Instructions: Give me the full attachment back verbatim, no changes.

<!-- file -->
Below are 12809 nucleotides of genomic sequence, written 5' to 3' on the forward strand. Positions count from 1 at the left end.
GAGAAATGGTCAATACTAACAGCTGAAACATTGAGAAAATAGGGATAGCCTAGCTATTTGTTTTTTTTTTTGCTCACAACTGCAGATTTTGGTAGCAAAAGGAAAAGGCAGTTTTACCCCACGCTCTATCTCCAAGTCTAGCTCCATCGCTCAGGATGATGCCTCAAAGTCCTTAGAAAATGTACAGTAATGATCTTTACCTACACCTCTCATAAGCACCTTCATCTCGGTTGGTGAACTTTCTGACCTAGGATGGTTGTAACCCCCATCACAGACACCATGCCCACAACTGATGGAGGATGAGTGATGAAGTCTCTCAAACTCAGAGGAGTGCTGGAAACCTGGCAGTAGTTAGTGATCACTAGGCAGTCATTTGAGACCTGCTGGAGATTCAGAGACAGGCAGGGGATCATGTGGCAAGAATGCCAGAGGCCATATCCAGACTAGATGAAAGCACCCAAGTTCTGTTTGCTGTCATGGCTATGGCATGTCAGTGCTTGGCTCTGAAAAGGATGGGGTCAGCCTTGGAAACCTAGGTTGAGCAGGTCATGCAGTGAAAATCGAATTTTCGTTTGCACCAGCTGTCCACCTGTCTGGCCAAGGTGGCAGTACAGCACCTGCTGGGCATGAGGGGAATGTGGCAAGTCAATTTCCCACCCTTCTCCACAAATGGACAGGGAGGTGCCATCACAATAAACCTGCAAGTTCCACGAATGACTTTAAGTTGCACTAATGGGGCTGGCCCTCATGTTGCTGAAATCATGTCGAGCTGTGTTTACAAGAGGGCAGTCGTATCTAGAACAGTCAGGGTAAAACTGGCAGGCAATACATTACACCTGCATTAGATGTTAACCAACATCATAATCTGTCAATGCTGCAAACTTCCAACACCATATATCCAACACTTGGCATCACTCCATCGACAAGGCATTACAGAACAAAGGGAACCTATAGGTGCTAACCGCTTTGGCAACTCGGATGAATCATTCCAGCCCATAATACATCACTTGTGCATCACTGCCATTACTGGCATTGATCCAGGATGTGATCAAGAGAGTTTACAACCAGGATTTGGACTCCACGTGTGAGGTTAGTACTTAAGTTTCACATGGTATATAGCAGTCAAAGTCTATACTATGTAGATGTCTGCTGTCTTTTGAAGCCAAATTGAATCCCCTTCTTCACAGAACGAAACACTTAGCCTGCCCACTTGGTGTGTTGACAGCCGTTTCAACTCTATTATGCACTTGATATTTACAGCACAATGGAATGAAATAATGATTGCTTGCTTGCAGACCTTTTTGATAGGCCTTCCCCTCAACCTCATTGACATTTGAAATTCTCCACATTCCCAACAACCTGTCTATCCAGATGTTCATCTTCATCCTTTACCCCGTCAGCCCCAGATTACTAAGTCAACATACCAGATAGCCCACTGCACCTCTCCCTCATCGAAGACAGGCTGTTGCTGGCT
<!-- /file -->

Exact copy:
Below are 12809 nucleotides of genomic sequence, written 5' to 3' on the forward strand. Positions count from 1 at the left end.
GAGAAATGGTCAATACTAACAGCTGAAACATTGAGAAAATAGGGATAGCCTAGCTATTTGTTTTTTTTTTTGCTCACAACTGCAGATTTTGGTAGCAAAAGGAAAAGGCAGTTTTACCCCACGCTCTATCTCCAAGTCTAGCTCCATCGCTCAGGATGATGCCTCAAAGTCCTTAGAAAATGTACAGTAATGATCTTTACCTACACCTCTCATAAGCACCTTCATCTCGGTTGGTGAACTTTCTGACCTAGGATGGTTGTAACCCCCATCACAGACACCATGCCCACAACTGATGGAGGATGAGTGATGAAGTCTCTCAAACTCAGAGGAGTGCTGGAAACCTGGCAGTAGTTAGTGATCACTAGGCAGTCATTTGAGACCTGCTGGAGATTCAGAGACAGGCAGGGGATCATGTGGCAAGAATGCCAGAGGCCATATCCAGACTAGATGAAAGCACCCAAGTTCTGTTTGCTGTCATGGCTATGGCATGTCAGTGCTTGGCTCTGAAAAGGATGGGGTCAGCCTTGGAAACCTAGGTTGAGCAGGTCATGCAGTGAAAATCGAATTTTCGTTTGCACCAGCTGTCCACCTGTCTGGCCAAGGTGGCAGTACAGCACCTGCTGGGCATGAGGGGAATGTGGCAAGTCAATTTCCCACCCTTCTCCACAAATGGACAGGGAGGTGCCATCACAATAAACCTGCAAGTTCCACGAATGACTTTAAGTTGCACTAATGGGGCTGGCCCTCATGTTGCTGAAATCATGTCGAGCTGTGTTTACAAGAGGGCAGTCGTATCTAGAACAGTCAGGGTAAAACTGGCAGGCAATACATTACACCTGCATTAGATGTTAACCAACATCATAATCTGTCAATGCTGCAAACTTCCAACACCATATATCCAACACTTGGCATCACTCCATCGACAAGGCATTACAGAACAAAGGGAACCTATAGGTGCTAACCGCTTTGGCAACTCGGATGAATCATTCCAGCCCATAATACATCACTTGTGCATCACTGCCATTACTGGCATTGATCCAGGATGTGATCAAGAGAGTTTACAACCAGGATTTGGACTCCACGTGTGAGGTTAGTACTTAAGTTTCACATGGTATATAGCAGTCAAAGTCTATACTATGTAGATGTCTGCTGTCTTTTGAAGCCAAATTGAATCCCCTTCTTCACAGAACGAAACACTTAGCCTGCCCACTTGGTGTGTTGACAGCCGTTTCAACTCTATTATGCACTTGATATTTACAGCACAATGGAATGAAATAATGATTGCTTGCTTGCAGACCTTTTTGATAGGCCTTCCCCTCAACCTCATTGACATTTGAAATTCTCCACATTCCCAACAACCTGTCTATCCAGATGTTCATCTTCATCCTTTACCCCGTCAGCCCCAGATTACTAAGTCAACATACCAGATAGCCCACTGCACCTCTCCCTCATCGAAGACAGGCTGTTGCTGGCT